In this introductory presentation for Amrita University’s T4E Conference this month, here are a few thoughts on differentiating between Gamification, Serious Games and Simulations.
The presentation that I made at the CEMCA-KNI Workshop recently, explores nine possible dimensions of OERs and how they must be re-contextualized by practitioners in India.
First published in The Souvenir, FICCI Higher Education Summit 2014
Viplav Baxi makes the case that MOOCs have arrived in India. Now is the time to reflect on what pitfalls we should avoid and how we can fully leverage them in the Indian context.
The past few years have seen the rapid growth of Massive Open Online Courses (MOOCs). This emergence has been particularly interesting to follow in India, where we seem to have discovered online learning on a massive scale. Indians account for about 10% of the registrations in MOOCs from the top MOOC providers.
MOOCs actually originated out of a new theory of learning called Connectivism proposed by George Siemens in 2005. The first MOOC (the term itself was coined by Dave Cormier) was organized in 2008 by George Siemens and Stephen Downes. Hailed as a disruptive model of education, the earliest MOOCs (also called cMOOCs or Connectivist MOOCs) offered a whole new way of teaching and learning.
Much later, in 2011-12, top universities in the USA jumped on to the MOOC bandwagon, lending it worldwide credibility and fame. The reasons behind the quick adoption of these MOOCs was the fact that anyone could learn (or get certified), for free or a small fee, from some of the top universities and top professors in the world. Large investments by private capital and university foundations shaped popular perception about the revolutionary potential of these MOOCs. Also universities viewed them as extending the reach and brand of the University. Open Courseware had existed for a very long time, but the shape and form of these MOOCs was far more accessible and exciting.
MOOCs have now progressed from being higher education-only to school, teacher and vocational education. The top 3 MOOC providers now service about 20 million students worldwide, about 5 times the open and distance learning enrolments in India. MOOCs have also taken over imagination at policy levels, with the Indian Government proposing SWAYAM as the open MOOC platform for India.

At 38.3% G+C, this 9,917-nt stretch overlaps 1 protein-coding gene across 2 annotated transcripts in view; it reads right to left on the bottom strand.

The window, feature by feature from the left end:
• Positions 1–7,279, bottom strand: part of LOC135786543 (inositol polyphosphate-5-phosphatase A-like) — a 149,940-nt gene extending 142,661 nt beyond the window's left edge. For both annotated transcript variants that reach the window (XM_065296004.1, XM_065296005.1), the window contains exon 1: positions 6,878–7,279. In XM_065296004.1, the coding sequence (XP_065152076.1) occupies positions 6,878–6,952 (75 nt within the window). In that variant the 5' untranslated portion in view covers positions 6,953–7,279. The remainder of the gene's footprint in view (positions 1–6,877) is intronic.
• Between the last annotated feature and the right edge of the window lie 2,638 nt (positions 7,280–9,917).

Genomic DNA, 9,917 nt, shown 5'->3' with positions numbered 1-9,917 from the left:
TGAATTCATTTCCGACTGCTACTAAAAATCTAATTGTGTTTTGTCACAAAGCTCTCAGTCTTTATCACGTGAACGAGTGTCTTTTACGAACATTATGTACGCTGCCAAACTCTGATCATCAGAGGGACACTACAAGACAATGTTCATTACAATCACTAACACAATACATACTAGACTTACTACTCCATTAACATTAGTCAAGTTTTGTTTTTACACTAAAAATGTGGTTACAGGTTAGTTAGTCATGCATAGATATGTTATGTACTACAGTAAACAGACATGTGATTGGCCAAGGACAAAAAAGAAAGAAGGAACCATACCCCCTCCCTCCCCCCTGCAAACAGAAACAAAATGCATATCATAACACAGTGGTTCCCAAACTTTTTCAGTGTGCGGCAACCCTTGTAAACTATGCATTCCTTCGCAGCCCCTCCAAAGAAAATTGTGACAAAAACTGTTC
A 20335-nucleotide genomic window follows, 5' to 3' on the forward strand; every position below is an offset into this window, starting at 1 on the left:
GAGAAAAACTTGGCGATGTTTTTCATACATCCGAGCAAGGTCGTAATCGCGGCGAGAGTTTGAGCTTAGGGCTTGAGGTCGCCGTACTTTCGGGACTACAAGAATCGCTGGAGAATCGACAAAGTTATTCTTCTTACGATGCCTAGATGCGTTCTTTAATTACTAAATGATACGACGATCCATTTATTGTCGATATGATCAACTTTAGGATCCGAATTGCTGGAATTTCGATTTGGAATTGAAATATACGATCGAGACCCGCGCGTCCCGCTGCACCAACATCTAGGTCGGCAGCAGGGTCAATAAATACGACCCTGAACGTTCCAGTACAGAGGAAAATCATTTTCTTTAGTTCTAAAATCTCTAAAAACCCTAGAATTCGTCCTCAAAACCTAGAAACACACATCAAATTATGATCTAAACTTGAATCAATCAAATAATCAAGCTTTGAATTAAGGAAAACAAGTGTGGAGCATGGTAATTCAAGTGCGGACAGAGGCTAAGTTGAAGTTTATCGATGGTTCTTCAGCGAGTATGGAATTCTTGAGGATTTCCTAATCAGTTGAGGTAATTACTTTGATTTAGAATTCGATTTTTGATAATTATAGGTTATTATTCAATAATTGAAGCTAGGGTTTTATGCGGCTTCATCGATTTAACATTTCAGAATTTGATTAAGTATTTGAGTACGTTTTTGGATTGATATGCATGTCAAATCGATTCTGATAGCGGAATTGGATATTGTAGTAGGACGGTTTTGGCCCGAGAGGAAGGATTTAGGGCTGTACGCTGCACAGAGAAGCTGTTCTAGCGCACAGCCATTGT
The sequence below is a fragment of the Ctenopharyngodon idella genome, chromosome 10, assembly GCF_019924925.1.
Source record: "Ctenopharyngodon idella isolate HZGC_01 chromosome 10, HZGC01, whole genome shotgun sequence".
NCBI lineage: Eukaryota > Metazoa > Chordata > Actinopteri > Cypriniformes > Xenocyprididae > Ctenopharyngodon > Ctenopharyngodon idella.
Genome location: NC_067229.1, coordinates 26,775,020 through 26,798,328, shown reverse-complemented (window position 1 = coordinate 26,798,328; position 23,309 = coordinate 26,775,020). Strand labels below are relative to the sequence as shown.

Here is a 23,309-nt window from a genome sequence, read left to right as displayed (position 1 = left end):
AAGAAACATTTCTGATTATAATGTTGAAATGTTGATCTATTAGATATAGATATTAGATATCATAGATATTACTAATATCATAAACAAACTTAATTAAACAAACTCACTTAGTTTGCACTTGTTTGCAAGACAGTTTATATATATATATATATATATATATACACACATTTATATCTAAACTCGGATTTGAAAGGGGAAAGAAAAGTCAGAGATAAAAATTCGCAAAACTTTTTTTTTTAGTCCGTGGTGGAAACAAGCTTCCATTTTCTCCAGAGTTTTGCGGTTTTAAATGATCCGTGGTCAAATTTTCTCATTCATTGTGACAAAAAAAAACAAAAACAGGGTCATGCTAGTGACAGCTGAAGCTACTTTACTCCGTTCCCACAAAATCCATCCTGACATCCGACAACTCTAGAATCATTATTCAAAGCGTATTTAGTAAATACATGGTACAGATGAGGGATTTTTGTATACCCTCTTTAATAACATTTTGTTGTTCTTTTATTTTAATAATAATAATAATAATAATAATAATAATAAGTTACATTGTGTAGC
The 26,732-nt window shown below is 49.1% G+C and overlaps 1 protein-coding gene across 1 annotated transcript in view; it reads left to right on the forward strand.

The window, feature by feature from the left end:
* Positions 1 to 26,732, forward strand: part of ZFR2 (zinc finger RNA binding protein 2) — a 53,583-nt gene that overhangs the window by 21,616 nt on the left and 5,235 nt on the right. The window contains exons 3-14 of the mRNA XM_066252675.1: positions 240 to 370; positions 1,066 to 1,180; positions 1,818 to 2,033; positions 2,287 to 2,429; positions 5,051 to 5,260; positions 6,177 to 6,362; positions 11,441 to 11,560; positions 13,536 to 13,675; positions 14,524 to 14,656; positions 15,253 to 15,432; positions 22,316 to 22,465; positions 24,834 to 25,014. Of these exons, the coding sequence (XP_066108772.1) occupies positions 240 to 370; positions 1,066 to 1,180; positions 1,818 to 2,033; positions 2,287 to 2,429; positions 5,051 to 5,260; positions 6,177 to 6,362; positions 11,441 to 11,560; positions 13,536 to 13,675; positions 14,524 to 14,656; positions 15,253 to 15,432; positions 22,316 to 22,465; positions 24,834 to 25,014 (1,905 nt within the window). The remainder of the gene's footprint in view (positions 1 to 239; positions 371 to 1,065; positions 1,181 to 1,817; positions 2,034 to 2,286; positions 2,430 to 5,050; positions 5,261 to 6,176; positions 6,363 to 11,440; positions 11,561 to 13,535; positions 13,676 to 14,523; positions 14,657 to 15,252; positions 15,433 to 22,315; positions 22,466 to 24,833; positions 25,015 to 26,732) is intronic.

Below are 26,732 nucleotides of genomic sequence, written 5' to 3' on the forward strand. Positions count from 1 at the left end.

However, there remain significant challenges with the MOOC model.
Firstly, the pedagogy behind these MOOCs needs a rethink. The type of MOOCs that have gained worldwide popularity since 2011, adopted the title “MOOC” but ignored the rich underlying Connectivist origins. They merely extended traditional online, instructivist Web Based Training (WBT) and Instructor Led Training (ILT) methods to a massive audience, earning them the term xMOOCs, the “x” standing for “eXtension”.
WBTs and ILTs were designed as eLearning equivalents to reduce training delivery costs and standardize instruction for large scale corporate training. But nearly everyone realizes that this type of eLearning is not scalable because it is designed for learner stereotypes, does not account for real world diversity and in general, predates and ignores the entire social learning revolution.
Both for WBTs/ILTs and xMOOCs, the model is largely teacher (and/or instructional designer) led and content-driven. It not based upon socially negotiated & distributed learning, the hallmark of the Connectivist MOOCs. This is why it is perhaps more appropriate to call them XBTs (or “massive” extensions of WBTs and ILTs) rather than think of them as a variant of the original MOOC approach.
The XBTs augment the traditional systems, giving importance to institutional pedigree, clearly defined institutional structures & processes (such as courses, terms and exams) and certification mechanisms.
The Connectivist MOOCs are very open, emphasize sense-making, operate in a distributed fashion, legitimize learners at the periphery (legitimate peripheral participation or “lurking”) and do not impose the strict conformance to traditional notions of course, exam and certification. For them, learning is the process of making connections and knowledge is the network, which means that the competency and capability to learn critically determines the learning itself. This is the central theme behind heutagogy – the study of self-determined learning – that, unlike pedagogy and andragogy, marks a significant move away from traditional teacher-centred learning.